July 9, 2012 at 3:26 PM ET
The slowing global economy is putting downward pressure on costs for businesses and consumers alike. It’s also squeezing profits and incomes.
The weak job market has helped keep wage costs flat since the recession ended three year ago. Now, with widening evidence that the global economy is entering a new slowdown, the cost of a wide range of commodities from oil to copper to coffee is falling rapidly.
While that's good news for consumers, the across-the-board price drops are further evidence that demand is drying up as the world economy continues to slow. China’s once booming economy has cooled sharply this year. That has driven prices down sharply in the world’s second-largest economy and has raised worries about deflation, which can be as intractable a problem as too much inflation.
Recent data on factory production and job growth point to a further slowing in an already weak U.S. economy. And the ongoing financial turmoil in Europe has sparked a widening recession that shows no signs of easing.
One widely watched index tracking two dozen commodities -- everything from energy and metals to food -- has fallen more than 10 percent in the last three months. The prices of corn, cocoa, oats, cotton, rubber, coffee, aluminum, silver, zinc and nickel are all more than 20 percent lower than a year ago.
Some of the biggest savings have been in the price of oil, one of the most widely used commodities, which has fallen roughly 20 percent this year.
The drop is expected to continue as demand weakens further.
“Economic slowdown is always going to put pressure on oil prices," said Robert Montefusco, a commodities broker at London-based Sucden. ”If we don’t sort this euro crisis out, oil prices will come down further because there won’t be any demand. We’ll have static growth.”
For the average household, which burns through about 1,200 gallons of gasoline a year, each dime of lower pump prices adds up to about $120 annual savings, according to the Oil Price Information Service. Those savings could help spur growth if they translate into higher consumer spending.
So far that hasn't happened, largely because a weak job market in the U.S. has sent consumer confidence falling again. The latest sales results from retailers confirm that households are keeping a tight rein on spending until the economic outlook improves.
Companies should get a boost from falling raw materials costs too. But for many, demand appears to be slowing faster than costs are falling. For large companies, especially those with a large presence in Europe, the upcoming round of earnings reports is expected to reflect the impact of the global slowdown on the bottom line.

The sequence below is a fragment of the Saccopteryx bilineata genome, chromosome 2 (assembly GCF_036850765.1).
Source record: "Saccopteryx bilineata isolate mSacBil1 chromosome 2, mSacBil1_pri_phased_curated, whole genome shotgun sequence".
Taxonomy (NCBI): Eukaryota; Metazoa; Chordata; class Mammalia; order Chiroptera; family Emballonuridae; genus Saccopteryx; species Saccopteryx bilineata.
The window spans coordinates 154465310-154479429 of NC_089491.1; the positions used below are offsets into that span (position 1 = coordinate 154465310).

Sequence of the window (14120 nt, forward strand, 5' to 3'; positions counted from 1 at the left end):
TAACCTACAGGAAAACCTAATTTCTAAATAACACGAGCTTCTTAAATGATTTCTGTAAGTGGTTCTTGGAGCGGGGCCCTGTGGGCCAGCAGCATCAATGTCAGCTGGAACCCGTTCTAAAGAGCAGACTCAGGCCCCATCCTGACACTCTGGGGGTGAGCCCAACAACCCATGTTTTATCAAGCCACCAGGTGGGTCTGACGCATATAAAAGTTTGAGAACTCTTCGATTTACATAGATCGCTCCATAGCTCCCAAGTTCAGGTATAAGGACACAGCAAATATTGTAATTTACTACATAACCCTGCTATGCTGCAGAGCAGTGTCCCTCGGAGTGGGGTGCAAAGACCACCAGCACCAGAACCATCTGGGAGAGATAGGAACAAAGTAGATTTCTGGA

“There's a lot of negative headwinds heading into this earnings season," said Ashwani Kaul, at Kaul Advisory Group, a research firm. “With the negative impact of the euro, it’s just not just because companies are seeing a slowdown in Europe. They’re seeing currency translation issues -- companies like Starbucks, McDonald’s, Procter and Gamble -- companies that rely heavily on the euro.”
While the drop in commodities recently reversed course, prices have retraced only a portion of the drop so far this year. Part of that came in response to recent moves by central banks around the world to spur global growth by pumping more money into the banking system.
But credit continues to contract in Europe as investors in the credit markets grow increasingly weary of repeated announcements by Europe’s leaders that fail to provide solutions.
Falling prices and mounting evidence of slower U.S. growth have increased speculation that the Federal Reserve may soon announce another round of easy-money policies, the third since the financial collapse of 2008. Though the move may provide a short-term boost for investors, most Fed watchers and economists don’t expect those moves will do much to spur growth.
“The global environment is weakening and I’m afraid were getting negative synergies among the major economic zones of the world,” said Charles Dallara, managing director of the Institute of International Finance. “I think what we’re seeing on the central bank front is positive but it is not enough to alter fundamentally weak outlooks.”